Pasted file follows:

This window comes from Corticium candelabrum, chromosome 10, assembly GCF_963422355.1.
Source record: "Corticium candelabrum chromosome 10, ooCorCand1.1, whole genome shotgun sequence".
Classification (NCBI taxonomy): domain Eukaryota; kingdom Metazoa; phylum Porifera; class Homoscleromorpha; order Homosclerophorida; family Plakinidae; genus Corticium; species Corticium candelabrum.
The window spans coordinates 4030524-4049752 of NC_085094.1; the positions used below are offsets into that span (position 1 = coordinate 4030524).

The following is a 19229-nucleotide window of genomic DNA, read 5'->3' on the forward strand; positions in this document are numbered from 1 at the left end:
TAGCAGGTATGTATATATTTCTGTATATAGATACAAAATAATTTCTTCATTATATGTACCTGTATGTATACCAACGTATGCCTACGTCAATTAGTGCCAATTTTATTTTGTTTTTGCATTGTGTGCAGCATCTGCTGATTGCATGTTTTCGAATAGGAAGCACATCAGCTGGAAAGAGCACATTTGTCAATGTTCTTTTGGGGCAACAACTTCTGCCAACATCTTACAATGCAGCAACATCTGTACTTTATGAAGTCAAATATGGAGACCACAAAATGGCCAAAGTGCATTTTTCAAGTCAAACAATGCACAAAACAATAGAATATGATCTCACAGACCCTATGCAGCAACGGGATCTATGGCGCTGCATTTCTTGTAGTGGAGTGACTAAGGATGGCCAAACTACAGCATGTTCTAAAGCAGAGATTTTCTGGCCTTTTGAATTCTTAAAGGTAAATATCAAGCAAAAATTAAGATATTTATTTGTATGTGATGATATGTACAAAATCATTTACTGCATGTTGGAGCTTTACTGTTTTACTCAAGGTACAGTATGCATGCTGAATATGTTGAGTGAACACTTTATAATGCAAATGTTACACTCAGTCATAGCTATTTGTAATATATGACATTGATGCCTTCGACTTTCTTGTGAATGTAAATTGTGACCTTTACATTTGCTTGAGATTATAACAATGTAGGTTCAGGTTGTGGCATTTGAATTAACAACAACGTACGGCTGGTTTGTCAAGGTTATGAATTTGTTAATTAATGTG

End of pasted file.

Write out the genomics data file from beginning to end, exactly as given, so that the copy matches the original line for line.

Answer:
This window comes from Corticium candelabrum, chromosome 10, assembly GCF_963422355.1.
Source record: "Corticium candelabrum chromosome 10, ooCorCand1.1, whole genome shotgun sequence".
Classification (NCBI taxonomy): domain Eukaryota; kingdom Metazoa; phylum Porifera; class Homoscleromorpha; order Homosclerophorida; family Plakinidae; genus Corticium; species Corticium candelabrum.
The window spans coordinates 4030524-4049752 of NC_085094.1; the positions used below are offsets into that span (position 1 = coordinate 4030524).

The following is a 19229-nucleotide window of genomic DNA, read 5'->3' on the forward strand; positions in this document are numbered from 1 at the left end:
TAGCAGGTATGTATATATTTCTGTATATAGATACAAAATAATTTCTTCATTATATGTACCTGTATGTATACCAACGTATGCCTACGTCAATTAGTGCCAATTTTATTTTGTTTTTGCATTGTGTGCAGCATCTGCTGATTGCATGTTTTCGAATAGGAAGCACATCAGCTGGAAAGAGCACATTTGTCAATGTTCTTTTGGGGCAACAACTTCTGCCAACATCTTACAATGCAGCAACATCTGTACTTTATGAAGTCAAATATGGAGACCACAAAATGGCCAAAGTGCATTTTTCAAGTCAAACAATGCACAAAACAATAGAATATGATCTCACAGACCCTATGCAGCAACGGGATCTATGGCGCTGCATTTCTTGTAGTGGAGTGACTAAGGATGGCCAAACTACAGCATGTTCTAAAGCAGAGATTTTCTGGCCTTTTGAATTCTTAAAGGTAAATATCAAGCAAAAATTAAGATATTTATTTGTATGTGATGATATGTACAAAATCATTTACTGCATGTTGGAGCTTTACTGTTTTACTCAAGGTACAGTATGCATGCTGAATATGTTGAGTGAACACTTTATAATGCAAATGTTACACTCAGTCATAGCTATTTGTAATATATGACATTGATGCCTTCGACTTTCTTGTGAATGTAAATTGTGACCTTTACATTTGCTTGAGATTATAACAATGTAGGTTCAGGTTGTGGCATTTGAATTAACAACAACGTACGGCTGGTTTGTCAAGGTTATGAATTTGTTAATTAATGTG